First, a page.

I make no claims about this test holding up to apples-to-apples product comparison because I fermented different vegetables, in varying sizes of jars, using a mix of spice blends. But the directions that come with each product agreed on the same basic set of facts about fermenting. They directed me to use distilled or boiled water to avoid possible additives in town tap water that could alter the good bacteria; to add the similar amounts of natural sea salt to the water (roughly 1 teaspoon to 1 cup) in order to make the brine; to cut the vegetables in similar sizes so they ferment uniformly; to keep the vegetables submerged under the brine; and to hold them at the right temperature for 3-10 days, testing them along the way for personal taste.

If I had to pick one of the three, I’d go with the MasonLock jars because they are less fiddly and fit better in my cabinet. But that says more about my need for order than it does about the efficacy of these products. The results from all three were crispy, crunchy, flavorful – and now sitting in the fridge where they will keep for months.

Christine Burns Rudalevige is a food writer, a recipe developer and tester and a cooking teacher in Brunswick, and the author of “Green Plate Special,” a new cookbook from Islandport based on these columns. She can be contacted at: [email protected]

Rudalevige pours a salt water brine over vegetables to make lacto-fermented pickles, making sure they are submerged in the liquid. Brianna Soukup/Staff Photographer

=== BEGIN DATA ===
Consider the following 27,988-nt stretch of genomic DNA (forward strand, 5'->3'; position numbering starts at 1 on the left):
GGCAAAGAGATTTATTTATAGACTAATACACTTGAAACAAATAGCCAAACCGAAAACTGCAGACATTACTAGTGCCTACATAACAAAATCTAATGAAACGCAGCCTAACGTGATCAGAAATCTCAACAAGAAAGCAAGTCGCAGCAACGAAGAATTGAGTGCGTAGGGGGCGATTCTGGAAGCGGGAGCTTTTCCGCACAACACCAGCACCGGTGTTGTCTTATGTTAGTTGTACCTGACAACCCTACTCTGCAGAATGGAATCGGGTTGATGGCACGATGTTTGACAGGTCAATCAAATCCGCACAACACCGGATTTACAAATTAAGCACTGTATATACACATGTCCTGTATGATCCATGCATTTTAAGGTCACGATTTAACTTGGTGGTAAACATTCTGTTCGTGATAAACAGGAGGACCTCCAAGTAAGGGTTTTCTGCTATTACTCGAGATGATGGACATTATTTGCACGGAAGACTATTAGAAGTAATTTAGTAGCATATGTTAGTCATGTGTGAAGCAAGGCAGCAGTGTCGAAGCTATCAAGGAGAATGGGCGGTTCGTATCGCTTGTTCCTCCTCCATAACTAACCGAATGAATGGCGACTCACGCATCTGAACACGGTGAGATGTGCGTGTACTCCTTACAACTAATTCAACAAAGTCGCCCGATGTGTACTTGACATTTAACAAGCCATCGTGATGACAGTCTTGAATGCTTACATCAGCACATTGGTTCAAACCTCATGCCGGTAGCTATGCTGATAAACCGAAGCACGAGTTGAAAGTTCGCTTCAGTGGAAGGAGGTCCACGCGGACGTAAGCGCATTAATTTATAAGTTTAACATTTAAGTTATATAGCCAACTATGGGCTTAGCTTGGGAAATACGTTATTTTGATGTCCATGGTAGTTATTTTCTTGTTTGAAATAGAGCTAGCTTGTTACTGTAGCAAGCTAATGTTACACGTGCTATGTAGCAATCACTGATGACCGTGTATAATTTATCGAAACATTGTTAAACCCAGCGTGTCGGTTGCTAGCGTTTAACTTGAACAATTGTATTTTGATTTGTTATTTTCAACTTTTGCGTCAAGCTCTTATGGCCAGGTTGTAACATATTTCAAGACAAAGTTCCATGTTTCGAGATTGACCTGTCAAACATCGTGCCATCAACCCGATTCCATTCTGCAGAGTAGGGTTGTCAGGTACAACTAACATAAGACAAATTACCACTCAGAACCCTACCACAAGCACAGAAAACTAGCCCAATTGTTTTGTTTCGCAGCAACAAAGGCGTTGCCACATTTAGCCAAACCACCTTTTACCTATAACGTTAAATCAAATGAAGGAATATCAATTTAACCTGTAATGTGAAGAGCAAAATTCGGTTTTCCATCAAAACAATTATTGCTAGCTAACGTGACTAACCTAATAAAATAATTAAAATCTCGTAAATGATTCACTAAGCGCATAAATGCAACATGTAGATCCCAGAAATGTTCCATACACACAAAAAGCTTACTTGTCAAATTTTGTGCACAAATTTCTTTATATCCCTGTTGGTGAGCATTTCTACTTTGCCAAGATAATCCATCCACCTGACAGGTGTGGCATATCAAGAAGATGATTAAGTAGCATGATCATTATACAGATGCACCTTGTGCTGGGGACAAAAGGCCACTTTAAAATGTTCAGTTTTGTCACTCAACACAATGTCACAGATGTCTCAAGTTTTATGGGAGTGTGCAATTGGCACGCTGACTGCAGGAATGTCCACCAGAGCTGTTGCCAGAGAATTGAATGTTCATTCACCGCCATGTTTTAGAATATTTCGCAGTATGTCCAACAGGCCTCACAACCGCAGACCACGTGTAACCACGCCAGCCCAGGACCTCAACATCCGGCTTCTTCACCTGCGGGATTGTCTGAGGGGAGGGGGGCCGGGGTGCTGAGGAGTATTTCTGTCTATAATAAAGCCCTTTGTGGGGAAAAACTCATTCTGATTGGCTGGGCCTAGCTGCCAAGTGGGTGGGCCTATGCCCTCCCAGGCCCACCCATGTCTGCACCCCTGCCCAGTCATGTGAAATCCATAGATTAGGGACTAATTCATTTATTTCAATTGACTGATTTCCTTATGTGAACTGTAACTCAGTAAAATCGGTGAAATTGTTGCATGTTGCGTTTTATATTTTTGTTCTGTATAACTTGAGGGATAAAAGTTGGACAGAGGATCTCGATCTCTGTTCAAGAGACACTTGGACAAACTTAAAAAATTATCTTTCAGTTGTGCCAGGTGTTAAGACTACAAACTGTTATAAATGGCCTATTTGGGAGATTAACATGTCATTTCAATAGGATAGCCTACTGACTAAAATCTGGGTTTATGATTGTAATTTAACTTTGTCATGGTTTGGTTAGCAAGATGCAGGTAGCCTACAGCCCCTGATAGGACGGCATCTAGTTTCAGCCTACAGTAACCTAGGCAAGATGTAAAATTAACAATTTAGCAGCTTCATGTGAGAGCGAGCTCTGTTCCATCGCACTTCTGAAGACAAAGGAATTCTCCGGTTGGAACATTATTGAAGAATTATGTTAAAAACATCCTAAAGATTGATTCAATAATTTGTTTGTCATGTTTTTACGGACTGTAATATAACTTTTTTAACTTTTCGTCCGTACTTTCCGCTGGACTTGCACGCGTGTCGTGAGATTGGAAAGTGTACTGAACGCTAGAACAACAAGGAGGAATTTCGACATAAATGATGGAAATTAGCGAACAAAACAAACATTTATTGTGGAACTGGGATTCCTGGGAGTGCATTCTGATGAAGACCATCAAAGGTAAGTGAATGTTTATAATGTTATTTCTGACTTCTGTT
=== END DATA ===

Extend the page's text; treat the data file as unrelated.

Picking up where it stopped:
Easy Fermented Mixed Pickles
As I am not a master fermenter, I can only recommend using this recipe to make 1 quart of lacto-fermented pickles using one of the dozens of fermenting toppers on the market today. I add tea leaves to my ferments, as their high tannins help keep the vegetables crunchy over time.

Makes 1 quart

1 tablespoon sea salt
3 cups similarly chopped vegetables (cauliflower, carrots, green beans, red bell peppers, radishes, cucumbers)
2 garlic cloves, smashed and peeled
1 bay leaf
½ teaspoon coriander seeds
¼ teaspoon black peppercorns
3-4 juniper berries
1 teaspoon tea leaves
¼ teaspoon red chili flakes (optional)

Combine the salt with 3 cups of room-temperature water in a measuring cup and stir until the salt is dissolved.

Tightly pack the vegetables into a clean, quart-sized mason jar. Add the spices. Pour the salt water over the vegetables, making sure that all the vegetables are covered with water and leave about an inch of headspace at the top of the jar.

Cover the jar with your preferred fermenting cap fitted with an airlock. Store the jar in a place where the temperature will stay between 60 and 75 degrees. Let the pickles sit for three days. Remove the lid to taste. If they are to your liking, place them in the refrigerator to halt the fermenting process. If they are not yet flavorful enough, reaffix the airlock lid and ferment another one to five days until they are to your taste before refrigerating them.